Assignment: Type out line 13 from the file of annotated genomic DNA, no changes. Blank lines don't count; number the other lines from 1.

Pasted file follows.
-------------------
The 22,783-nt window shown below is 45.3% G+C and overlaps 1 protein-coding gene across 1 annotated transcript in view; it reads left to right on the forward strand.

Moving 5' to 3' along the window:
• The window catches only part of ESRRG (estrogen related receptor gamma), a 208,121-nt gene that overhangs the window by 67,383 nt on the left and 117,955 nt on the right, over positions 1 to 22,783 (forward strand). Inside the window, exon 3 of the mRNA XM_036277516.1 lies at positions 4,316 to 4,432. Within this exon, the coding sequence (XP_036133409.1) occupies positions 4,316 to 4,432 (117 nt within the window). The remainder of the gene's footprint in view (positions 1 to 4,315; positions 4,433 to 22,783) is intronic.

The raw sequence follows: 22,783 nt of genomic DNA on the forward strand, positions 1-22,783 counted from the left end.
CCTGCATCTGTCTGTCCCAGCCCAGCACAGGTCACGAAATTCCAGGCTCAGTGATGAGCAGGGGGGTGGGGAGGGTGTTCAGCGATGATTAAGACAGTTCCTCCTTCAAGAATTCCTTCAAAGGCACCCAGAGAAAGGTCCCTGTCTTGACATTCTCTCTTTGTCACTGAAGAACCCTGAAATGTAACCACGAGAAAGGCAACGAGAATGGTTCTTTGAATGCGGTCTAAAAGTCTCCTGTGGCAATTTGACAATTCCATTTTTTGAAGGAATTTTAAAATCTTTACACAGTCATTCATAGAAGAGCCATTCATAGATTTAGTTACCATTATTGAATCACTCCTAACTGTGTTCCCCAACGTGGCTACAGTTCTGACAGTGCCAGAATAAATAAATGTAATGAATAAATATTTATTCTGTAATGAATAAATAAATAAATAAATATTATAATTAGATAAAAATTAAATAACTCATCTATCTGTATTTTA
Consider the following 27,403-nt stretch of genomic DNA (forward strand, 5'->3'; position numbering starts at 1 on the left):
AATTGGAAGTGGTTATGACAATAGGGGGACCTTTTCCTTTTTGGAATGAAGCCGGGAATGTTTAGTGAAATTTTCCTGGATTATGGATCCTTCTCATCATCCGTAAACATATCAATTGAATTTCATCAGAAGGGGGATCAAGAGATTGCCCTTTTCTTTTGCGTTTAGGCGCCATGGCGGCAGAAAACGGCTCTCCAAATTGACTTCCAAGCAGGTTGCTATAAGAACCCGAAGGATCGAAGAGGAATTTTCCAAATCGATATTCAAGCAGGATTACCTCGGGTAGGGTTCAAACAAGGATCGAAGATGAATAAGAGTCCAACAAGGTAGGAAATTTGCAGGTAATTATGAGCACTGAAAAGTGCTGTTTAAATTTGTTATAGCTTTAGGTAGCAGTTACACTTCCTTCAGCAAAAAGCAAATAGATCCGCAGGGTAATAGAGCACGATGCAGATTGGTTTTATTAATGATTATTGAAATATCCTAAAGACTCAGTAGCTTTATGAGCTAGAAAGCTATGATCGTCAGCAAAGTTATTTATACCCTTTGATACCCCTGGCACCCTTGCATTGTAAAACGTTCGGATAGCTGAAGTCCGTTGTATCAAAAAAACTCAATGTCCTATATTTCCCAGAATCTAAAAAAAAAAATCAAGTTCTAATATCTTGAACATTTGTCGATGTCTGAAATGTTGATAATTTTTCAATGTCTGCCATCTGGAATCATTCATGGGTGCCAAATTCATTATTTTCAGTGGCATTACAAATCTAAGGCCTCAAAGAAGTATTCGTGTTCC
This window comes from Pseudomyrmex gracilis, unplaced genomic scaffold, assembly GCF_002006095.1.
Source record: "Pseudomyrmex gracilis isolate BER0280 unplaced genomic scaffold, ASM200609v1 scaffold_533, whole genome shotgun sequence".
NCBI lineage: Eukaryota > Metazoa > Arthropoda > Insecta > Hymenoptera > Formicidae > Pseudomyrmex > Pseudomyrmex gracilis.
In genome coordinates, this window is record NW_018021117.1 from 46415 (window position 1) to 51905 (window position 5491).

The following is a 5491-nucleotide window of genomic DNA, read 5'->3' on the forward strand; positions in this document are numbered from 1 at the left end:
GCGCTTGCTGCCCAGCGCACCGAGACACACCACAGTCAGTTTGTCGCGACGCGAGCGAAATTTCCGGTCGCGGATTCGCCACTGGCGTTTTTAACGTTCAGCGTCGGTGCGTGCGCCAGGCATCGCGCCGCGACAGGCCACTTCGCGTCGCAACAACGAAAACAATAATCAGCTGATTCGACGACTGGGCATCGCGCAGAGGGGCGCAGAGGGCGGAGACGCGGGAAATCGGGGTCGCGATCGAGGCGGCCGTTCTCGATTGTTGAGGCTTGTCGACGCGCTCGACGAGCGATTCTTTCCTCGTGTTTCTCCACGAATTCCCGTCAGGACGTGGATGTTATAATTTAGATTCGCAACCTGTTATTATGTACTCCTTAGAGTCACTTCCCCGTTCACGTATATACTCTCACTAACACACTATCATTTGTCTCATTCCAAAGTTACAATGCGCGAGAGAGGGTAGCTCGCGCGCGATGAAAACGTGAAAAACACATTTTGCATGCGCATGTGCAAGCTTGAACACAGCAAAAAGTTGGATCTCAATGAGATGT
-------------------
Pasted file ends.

GCGCTTGCTGCCCAGCGCACCGAGACACACCACAGTCAGTTTGTCGCGACGCGAGCGAAATTTCCGGTCGCGGATTCGCCACTGGCGTTTTTAACGTTCAGCGTCGGTGCGTGCGCCAGGCATCGCGCCGCGACAGGCCACTTCGCGTCGCAACAACGAAAACAATAATCAGCTGATTCGACGACTGGGCATCGCGCAGAGGGGCGCAGAGGGCGGAGACGCGGGAAATCGGGGTCGCGATCGAGGCGGCCGTTCTCGATTGTTGAGGCTTGTCGACGCGCTCGACGAGCGATTCTTTCCTCGTGTTTCTCCACGAATTCCCGTCAGGACGTGGATGTTATAATTTAGATTCGCAACCTGTTATTATGTACTCCTTAGAGTCACTTCCCCGTTCACGTATATACTCTCACTAACACACTATCATTTGTCTCATTCCAAAGTTACAATGCGCGAGAGAGGGTAGCTCGCGCGCGATGAAAACGTGAAAAACACATTTTGCATGCGCATGTGCAAGCTTGAACACAGCAAAAAGTTGGATCTCAATGAGATGT